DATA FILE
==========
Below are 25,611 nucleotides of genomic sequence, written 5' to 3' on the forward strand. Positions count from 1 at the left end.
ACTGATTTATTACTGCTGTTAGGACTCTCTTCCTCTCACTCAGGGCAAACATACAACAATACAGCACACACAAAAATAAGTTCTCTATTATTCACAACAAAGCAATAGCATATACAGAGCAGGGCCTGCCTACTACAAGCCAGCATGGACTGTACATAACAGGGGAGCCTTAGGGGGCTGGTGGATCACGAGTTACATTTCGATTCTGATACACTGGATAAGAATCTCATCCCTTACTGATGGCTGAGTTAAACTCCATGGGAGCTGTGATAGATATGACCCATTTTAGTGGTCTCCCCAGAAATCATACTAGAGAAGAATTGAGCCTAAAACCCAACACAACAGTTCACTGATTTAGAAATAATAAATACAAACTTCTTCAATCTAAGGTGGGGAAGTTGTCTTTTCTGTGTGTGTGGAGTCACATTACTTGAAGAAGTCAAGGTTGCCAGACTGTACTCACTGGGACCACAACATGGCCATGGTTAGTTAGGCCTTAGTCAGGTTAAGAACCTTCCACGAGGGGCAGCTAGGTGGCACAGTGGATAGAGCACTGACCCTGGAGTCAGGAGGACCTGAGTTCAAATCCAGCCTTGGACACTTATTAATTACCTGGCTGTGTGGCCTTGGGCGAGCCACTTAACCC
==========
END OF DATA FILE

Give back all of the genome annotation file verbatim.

Below are 25,611 nucleotides of genomic sequence, written 5' to 3' on the forward strand. Positions count from 1 at the left end.
ACTGATTTATTACTGCTGTTAGGACTCTCTTCCTCTCACTCAGGGCAAACATACAACAATACAGCACACACAAAAATAAGTTCTCTATTATTCACAACAAAGCAATAGCATATACAGAGCAGGGCCTGCCTACTACAAGCCAGCATGGACTGTACATAACAGGGGAGCCTTAGGGGGCTGGTGGATCACGAGTTACATTTCGATTCTGATACACTGGATAAGAATCTCATCCCTTACTGATGGCTGAGTTAAACTCCATGGGAGCTGTGATAGATATGACCCATTTTAGTGGTCTCCCCAGAAATCATACTAGAGAAGAATTGAGCCTAAAACCCAACACAACAGTTCACTGATTTAGAAATAATAAATACAAACTTCTTCAATCTAAGGTGGGGAAGTTGTCTTTTCTGTGTGTGTGGAGTCACATTACTTGAAGAAGTCAAGGTTGCCAGACTGTACTCACTGGGACCACAACATGGCCATGGTTAGTTAGGCCTTAGTCAGGTTAAGAACCTTCCACGAGGGGCAGCTAGGTGGCACAGTGGATAGAGCACTGACCCTGGAGTCAGGAGGACCTGAGTTCAAATCCAGCCTTGGACACTTATTAATTACCTGGCTGTGTGGCCTTGGGCGAGCCACTTAACCC